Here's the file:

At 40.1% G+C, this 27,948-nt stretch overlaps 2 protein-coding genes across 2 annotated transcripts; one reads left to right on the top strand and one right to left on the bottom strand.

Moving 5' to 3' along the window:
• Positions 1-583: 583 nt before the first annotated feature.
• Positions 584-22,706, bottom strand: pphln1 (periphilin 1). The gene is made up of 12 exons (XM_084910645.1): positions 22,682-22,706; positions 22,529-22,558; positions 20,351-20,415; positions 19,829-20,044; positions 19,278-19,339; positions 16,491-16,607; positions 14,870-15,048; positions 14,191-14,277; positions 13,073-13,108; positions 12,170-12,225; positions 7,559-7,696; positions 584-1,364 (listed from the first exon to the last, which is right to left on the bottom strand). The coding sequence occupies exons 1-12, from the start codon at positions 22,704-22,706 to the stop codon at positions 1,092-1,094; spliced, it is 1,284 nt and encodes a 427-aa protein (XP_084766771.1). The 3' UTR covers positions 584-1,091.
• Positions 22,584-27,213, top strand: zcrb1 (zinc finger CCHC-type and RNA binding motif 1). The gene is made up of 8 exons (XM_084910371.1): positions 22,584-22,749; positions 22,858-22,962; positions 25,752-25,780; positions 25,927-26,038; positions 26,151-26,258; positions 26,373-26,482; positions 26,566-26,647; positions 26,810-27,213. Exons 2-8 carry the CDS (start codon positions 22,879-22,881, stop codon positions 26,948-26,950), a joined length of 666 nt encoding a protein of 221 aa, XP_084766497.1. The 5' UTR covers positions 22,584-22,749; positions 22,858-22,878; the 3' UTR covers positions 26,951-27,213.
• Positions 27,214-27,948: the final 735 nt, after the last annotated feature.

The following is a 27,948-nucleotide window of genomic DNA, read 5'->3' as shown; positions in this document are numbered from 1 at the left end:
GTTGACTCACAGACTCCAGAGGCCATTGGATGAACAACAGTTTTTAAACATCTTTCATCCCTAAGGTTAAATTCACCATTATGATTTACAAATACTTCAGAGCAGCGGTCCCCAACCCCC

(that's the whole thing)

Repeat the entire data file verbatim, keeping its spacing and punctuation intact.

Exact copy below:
At 40.1% G+C, this 27,948-nt stretch overlaps 2 protein-coding genes across 2 annotated transcripts; one reads left to right on the top strand and one right to left on the bottom strand.

Moving 5' to 3' along the window:
• Positions 1-583: 583 nt before the first annotated feature.
• Positions 584-22,706, bottom strand: pphln1 (periphilin 1). The gene is made up of 12 exons (XM_084910645.1): positions 22,682-22,706; positions 22,529-22,558; positions 20,351-20,415; positions 19,829-20,044; positions 19,278-19,339; positions 16,491-16,607; positions 14,870-15,048; positions 14,191-14,277; positions 13,073-13,108; positions 12,170-12,225; positions 7,559-7,696; positions 584-1,364 (listed from the first exon to the last, which is right to left on the bottom strand). The coding sequence occupies exons 1-12, from the start codon at positions 22,704-22,706 to the stop codon at positions 1,092-1,094; spliced, it is 1,284 nt and encodes a 427-aa protein (XP_084766771.1). The 3' UTR covers positions 584-1,091.
• Positions 22,584-27,213, top strand: zcrb1 (zinc finger CCHC-type and RNA binding motif 1). The gene is made up of 8 exons (XM_084910371.1): positions 22,584-22,749; positions 22,858-22,962; positions 25,752-25,780; positions 25,927-26,038; positions 26,151-26,258; positions 26,373-26,482; positions 26,566-26,647; positions 26,810-27,213. Exons 2-8 carry the CDS (start codon positions 22,879-22,881, stop codon positions 26,948-26,950), a joined length of 666 nt encoding a protein of 221 aa, XP_084766497.1. The 5' UTR covers positions 22,584-22,749; positions 22,858-22,878; the 3' UTR covers positions 26,951-27,213.
• Positions 27,214-27,948: the final 735 nt, after the last annotated feature.

The following is a 27,948-nucleotide window of genomic DNA, read 5'->3' as shown; positions in this document are numbered from 1 at the left end:
GTTGACTCACAGACTCCAGAGGCCATTGGATGAACAACAGTTTTTAAACATCTTTCATCCCTAAGGTTAAATTCACCATTATGATTTACAAATACTTCAGAGCAGCGGTCCCCAACCCCC